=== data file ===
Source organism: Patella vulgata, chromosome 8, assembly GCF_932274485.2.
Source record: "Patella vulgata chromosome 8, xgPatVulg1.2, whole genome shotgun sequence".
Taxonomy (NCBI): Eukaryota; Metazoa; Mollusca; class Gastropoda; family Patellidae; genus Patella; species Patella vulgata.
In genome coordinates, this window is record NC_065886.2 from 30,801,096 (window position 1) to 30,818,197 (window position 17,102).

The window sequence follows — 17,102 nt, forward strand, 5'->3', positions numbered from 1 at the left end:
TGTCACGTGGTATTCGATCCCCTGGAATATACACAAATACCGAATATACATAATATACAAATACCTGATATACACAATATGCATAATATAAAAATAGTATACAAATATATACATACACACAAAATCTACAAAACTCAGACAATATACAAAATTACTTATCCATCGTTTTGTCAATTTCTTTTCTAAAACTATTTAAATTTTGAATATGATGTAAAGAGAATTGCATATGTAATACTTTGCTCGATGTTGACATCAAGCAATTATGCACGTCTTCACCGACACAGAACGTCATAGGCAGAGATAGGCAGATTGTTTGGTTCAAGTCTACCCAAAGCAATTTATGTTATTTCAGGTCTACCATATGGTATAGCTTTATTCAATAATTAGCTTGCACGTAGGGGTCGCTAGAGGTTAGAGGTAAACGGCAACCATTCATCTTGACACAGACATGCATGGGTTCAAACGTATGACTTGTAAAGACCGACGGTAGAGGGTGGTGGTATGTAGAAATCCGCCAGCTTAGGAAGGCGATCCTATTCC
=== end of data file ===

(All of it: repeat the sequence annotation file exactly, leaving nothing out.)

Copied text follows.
Source organism: Patella vulgata, chromosome 8, assembly GCF_932274485.2.
Source record: "Patella vulgata chromosome 8, xgPatVulg1.2, whole genome shotgun sequence".
Taxonomy (NCBI): Eukaryota; Metazoa; Mollusca; class Gastropoda; family Patellidae; genus Patella; species Patella vulgata.
In genome coordinates, this window is record NC_065886.2 from 30,801,096 (window position 1) to 30,818,197 (window position 17,102).

The window sequence follows — 17,102 nt, forward strand, 5'->3', positions numbered from 1 at the left end:
TGTCACGTGGTATTCGATCCCCTGGAATATACACAAATACCGAATATACATAATATACAAATACCTGATATACACAATATGCATAATATAAAAATAGTATACAAATATATACATACACACAAAATCTACAAAACTCAGACAATATACAAAATTACTTATCCATCGTTTTGTCAATTTCTTTTCTAAAACTATTTAAATTTTGAATATGATGTAAAGAGAATTGCATATGTAATACTTTGCTCGATGTTGACATCAAGCAATTATGCACGTCTTCACCGACACAGAACGTCATAGGCAGAGATAGGCAGATTGTTTGGTTCAAGTCTACCCAAAGCAATTTATGTTATTTCAGGTCTACCATATGGTATAGCTTTATTCAATAATTAGCTTGCACGTAGGGGTCGCTAGAGGTTAGAGGTAAACGGCAACCATTCATCTTGACACAGACATGCATGGGTTCAAACGTATGACTTGTAAAGACCGACGGTAGAGGGTGGTGGTATGTAGAAATCCGCCAGCTTAGGAAGGCGATCCTATTCC